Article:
This rather simplistic viewpoint is, in my view, vastly overstated. To begin with, who or what is the all-powerful oracle on what exactly constitutes being overweight? That oft-touted beacon of authority, the body mass index is flawed in the extreme, owing to the rather obvious fact that it doesn't provide any distinction between fat, muscle, organs or water for its primary data. It's starting from a nonsensical point.
The health profession, then? Perhaps they can offer a realistic and sensible view on the matter. My own GP readily admits that there are such wide-ranging differences of opinion among even a small group of her peers that, at either ends of the spectrum I should weigh somewhere between a stone and four stones less than I do now. Hmm, no real precise answers there either.
The key word here is "unhealthy". Forget "fat" in its entirety - just for a moment. The reason so many people appear to have an issue with large women is because it's repeatedly promoted as being bad for your health. Here's the news: it's a cover-up. A convenient, thinly-veiled method of vilifying those who carry more weight than is deemed acceptable in our image-obsessed society.
Larger women who lose weight, then put some of it back on, then lose it again are often described as "battling" or "struggling" against the devilish machinations of their own bodies, as though they have have no control whatsoever. How many times has Oprah Winfrey - a woman whose life is one of towering achievements in the face of many an obstacle - been subjected to the indignity of scrutiny over her weight?
Of course, what we're really "battling" is the notion that in order to be considered attractive, worthy or even half-way human, women must run the gauntlet of public interest in our weight until we can run no more and either a) emerge, triumphant at the finish line having shed our ugly excess, or b) died from the rigours of maintaining a gamut of voracious eating disorders or dysmorphic conditions which render us incapable of sentient reasoning.
It's not the fat on our bodies that's unhealthy but the insidious creep of strangling unacceptability which comes from being overweight. Far more dangerous than any amount of crash diets, slimming pills, gastric bands or liposuction is that little voice in the back of our heads whispering "You'd be happier, more successful, more confident, less negative, prettier, nicer, more likely to win the lottery if only you weren't so fat".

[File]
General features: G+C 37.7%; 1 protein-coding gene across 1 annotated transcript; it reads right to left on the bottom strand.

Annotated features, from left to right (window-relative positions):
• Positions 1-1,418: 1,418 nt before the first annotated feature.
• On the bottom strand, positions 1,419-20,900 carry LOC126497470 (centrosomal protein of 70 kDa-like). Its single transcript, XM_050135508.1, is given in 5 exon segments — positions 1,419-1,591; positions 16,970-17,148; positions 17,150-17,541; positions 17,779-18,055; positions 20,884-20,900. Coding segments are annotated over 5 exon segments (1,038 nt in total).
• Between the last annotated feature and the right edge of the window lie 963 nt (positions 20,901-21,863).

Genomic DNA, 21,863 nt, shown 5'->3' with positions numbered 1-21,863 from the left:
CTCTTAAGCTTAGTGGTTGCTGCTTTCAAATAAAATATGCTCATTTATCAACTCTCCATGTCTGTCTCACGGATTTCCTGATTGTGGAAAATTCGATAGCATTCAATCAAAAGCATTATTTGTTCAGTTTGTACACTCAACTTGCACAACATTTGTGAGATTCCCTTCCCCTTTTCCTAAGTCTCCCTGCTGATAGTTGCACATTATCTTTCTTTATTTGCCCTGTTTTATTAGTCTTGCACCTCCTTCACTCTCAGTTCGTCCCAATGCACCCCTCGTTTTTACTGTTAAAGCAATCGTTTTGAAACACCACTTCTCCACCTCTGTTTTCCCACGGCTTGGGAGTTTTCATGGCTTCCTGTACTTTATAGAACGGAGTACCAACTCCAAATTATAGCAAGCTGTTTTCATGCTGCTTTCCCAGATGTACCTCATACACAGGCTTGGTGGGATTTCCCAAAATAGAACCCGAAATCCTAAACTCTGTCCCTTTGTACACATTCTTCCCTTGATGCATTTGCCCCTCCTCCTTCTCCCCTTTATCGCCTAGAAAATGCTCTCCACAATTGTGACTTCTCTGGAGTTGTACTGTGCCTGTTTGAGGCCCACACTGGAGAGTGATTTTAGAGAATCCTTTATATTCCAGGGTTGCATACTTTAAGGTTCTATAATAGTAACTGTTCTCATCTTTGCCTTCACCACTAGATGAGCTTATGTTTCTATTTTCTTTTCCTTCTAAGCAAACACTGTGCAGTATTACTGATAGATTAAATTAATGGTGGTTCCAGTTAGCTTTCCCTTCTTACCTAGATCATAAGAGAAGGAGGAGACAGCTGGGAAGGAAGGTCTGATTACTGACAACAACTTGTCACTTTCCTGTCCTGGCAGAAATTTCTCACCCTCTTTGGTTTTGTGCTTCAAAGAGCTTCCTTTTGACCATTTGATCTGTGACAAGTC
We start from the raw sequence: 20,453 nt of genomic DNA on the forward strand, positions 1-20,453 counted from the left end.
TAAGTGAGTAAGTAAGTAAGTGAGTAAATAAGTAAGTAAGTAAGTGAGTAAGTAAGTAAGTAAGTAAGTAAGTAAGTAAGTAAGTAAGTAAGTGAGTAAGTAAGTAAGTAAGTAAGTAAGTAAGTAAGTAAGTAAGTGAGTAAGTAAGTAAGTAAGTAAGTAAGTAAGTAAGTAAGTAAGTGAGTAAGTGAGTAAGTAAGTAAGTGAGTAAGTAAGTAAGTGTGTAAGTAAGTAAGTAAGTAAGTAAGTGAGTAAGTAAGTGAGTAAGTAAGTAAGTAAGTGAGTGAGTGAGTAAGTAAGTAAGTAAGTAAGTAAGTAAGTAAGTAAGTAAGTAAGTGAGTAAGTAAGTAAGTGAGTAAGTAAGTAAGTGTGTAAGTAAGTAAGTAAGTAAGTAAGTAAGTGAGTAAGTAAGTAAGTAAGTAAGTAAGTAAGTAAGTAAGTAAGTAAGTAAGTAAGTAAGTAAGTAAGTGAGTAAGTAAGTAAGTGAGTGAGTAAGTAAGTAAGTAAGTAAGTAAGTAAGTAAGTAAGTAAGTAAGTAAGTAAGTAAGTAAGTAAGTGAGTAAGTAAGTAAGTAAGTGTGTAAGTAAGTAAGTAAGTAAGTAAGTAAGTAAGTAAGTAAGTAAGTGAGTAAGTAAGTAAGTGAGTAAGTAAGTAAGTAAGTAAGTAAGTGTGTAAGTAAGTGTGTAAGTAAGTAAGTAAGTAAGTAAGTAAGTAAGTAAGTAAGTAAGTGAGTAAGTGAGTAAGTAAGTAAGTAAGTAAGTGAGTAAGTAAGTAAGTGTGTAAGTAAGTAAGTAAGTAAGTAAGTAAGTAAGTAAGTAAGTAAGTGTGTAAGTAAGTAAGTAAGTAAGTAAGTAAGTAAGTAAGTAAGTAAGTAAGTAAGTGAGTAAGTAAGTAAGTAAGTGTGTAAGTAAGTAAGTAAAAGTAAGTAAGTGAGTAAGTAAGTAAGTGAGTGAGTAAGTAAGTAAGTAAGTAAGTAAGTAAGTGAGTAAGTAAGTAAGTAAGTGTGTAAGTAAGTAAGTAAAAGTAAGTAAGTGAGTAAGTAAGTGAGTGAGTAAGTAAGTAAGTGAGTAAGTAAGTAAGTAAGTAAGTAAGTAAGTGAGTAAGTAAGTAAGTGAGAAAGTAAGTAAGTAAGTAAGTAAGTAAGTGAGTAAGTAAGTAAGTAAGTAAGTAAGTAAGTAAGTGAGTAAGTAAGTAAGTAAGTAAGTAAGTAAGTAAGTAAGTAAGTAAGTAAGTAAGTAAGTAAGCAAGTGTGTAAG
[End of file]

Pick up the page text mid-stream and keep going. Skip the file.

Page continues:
Clearly that little voice is massively under-informed when it comes to lottery winners, because many are actually quite fat, but the voice will use all manner of persuasion to get a rise out of us.
I don't buy celebrity slag-rag magazines, or watch very much TV, but I do have a terrible habit of trawling gossip pages on the internet, looking at photographs of famous and not-so-famous people for whom weight is not only a daily concern, but a career-breaking, deal-making reality: literally their weight may determine whether or not they really do eat, ever again.
Most often weight is the crux of a story, with a headline geared towards elevating the image of the subject to the dizzy heights of tabloid adulation, or knocking it straight into the nearest ice-cream parlour for a litre of something liable to put ten pounds on their hips before they've even paid the bill.
It's unlikely, however, that any one of these people could be described as "unhealthy". They all do more exercise in a single day than Daly Thompson did in his entire career. We know this because they're often photographed coming out of a gym, sweaty and forlorn-looking with that expression that says "Yes, I know the next story about me will be something along the lines of how I battle with my weight and have to go to the gym because otherwise I'll put on seven stone overnight".
No celebrity in Christendom can be honestly be described as fat. Not truly. At least not the ones with whom the media is so scarily obsessed that they print fourteen photographs of them in the same fucking dress in the space of one "news" item.
Real people, however (y'know, us mortals for whom life isn't a constant round of gym sessions, red carpet events and trying not to be photographed exiting a public lavatory holding a used tampon at arm's length in desperate search of a bin), well, I guess we might be a little bit behind on the macrobiotic-drink-your-own-wee diet of purity, but we're not all fast-food munching sofa-hounds who get out of breath trying to get the last packet of prawn cocktail out of the Walkers multi-pack.
So, it's with a little bit of pride that I can say this: Yes, I might be F.A.T. but I'm not unhealthy and if you confuse the two ever again, I'm going to come round your house and sit on you until you really understand that very important distinction.